Waypoint Centre for Mental Health Care and The Royal partnering with Ministry of Labour on trauma research
Waypoint Centre for Mental Health Care and The Royal partnering with Ministry of Labour on trauma research
Posted on 12/07/2017
Waypoint Centre for Mental Health Care and The Royal partnering with Ministry of Labour on trauma research

On Dec. 7, 2017, Waypoint Centre for Mental Health Care was pleased to have the Hon. Kevin Flynn, Minister of Labour, on site to announce a $248,000 grant supporting joint research by Waypoint and The Royal. The research is aimed at preventing posttraumatic stress disorder (PTSD) in mental health care providers, and ensuring those with PTSD receive timely support to return to work.
John Barrett-Hamilton, The Honourable Kevin Flynn, Minister of Labour, Carol Lambie & Dr. Zoe Hilton
John Barrett-Hamilton, Waypoint Board Chair, The Honourable Kevin Flynn, Minister of Labour, Carol Lambie, Waypoint President and CEO and Dr. Zoe Hilton, Waypoint Senior Research Scientist

“Mental health in the workplace is an issue that demands the attention of everyone from employers and employees to unions and the government. That’s why in 2016 we introduced a five-point strategy including legislation aimed at preventing PTSD in first responders,” noted Minister Flynn. He is hopeful that by working together with the Waypoint Research Institute and The Royal’s Institute of Mental Health Research the new research will assist in reducing barriers to support and give workers the help they need. On Dec. 6, 2017 the province announced it is proposing to increase first responder support to include all front-line nurses providing direct patient care. 

The research will examine workplace events associated with trauma at psychiatric hospitals, examine barriers to accessing supports to prevent and alleviate PTSD symptoms and help build workplace plans to reduce trauma-related disorders and encourage psychiatric workers to seek help.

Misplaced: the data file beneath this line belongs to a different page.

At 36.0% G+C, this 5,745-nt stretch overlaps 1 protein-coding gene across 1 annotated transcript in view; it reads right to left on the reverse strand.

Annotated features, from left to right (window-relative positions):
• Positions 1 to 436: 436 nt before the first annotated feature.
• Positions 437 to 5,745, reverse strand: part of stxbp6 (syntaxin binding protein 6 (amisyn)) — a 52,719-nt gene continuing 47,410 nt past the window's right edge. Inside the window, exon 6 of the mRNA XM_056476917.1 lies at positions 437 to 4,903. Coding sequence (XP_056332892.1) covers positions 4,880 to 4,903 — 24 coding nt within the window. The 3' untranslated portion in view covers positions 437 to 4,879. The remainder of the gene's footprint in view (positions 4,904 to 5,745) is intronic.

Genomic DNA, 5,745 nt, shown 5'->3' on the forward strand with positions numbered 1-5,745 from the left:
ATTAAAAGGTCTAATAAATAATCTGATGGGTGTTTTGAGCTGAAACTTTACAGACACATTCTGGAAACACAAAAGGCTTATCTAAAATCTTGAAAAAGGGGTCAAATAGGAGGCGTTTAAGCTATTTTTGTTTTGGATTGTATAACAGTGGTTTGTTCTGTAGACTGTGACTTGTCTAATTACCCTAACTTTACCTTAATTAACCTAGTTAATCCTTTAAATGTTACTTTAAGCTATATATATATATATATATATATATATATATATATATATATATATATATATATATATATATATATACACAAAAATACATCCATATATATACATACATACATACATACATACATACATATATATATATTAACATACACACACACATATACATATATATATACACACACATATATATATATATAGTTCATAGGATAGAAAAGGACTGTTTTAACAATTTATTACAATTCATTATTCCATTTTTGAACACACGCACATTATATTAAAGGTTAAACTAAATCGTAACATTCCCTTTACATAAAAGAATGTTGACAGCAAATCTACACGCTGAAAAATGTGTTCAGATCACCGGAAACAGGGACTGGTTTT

According to the Ministry of Labour, the grant is part of Ontario’s Research Opportunities Program supporting projects that improve occupational health and safety for workers and create better workplaces in the province. Research partnerships between the province and Ontario universities, health care organizations and research institutes contribute to the development of appropriate interventions to prevent injuries and illness, and help inform changes to legislation to improve workplace safety.

“At Waypoint, our mission is to improve the lives of those with mental illness and addiction. To do this it’s critical that our staff feel healthy and safe when they come to work at our hospital. I want to thank the Government of Ontario for its partnership and support” said Carol Lambie, Waypoint President and CEO. “By researching trauma in mental health care providers jointly with The Royal, we have the potential to improve the lives of psychiatric workers across this province which we know in turn will improve the outcomes for mental health care patients and clients.”

“At The Royal our world-class team of mental health professionals is dedicated to providing the best possible care to people suffering from severe and complex mental illnesses. While this work brings hope to many families, it can take a toll on our staff. Research on how to better prevent workplace PTSD and support staff who may be suffering will help us maintain a healthy and safe work environment while providing the right therapeutic milieu for patients – this is a top priority for me and our entire leadership team,” said George Weber, President and CEO of The Royal.

Waypoint’s Dr. Zoe Hilton who is co-leading the research with Dr. Michael Seto from The Royal noted that the Ministry funding will greatly enhance the reach and effectiveness of efforts to understand how workplace factors impact experiences of trauma among psychiatric workers, the very people who provide daily treatment and care for people with serious mental disorders. “Most people with mental disorders are not violent and live productive lives in the community, but some experience times of greater challenge, and caring for them can become very stressful or potentially traumatic,” she said. “We don’t yet have a good awareness of how psychiatric workers experience that stress, or cope with the trauma. This funding gives us the support we need to build on existing knowledge of trauma among first responders, to see the unique risks faced by psychiatric workers.”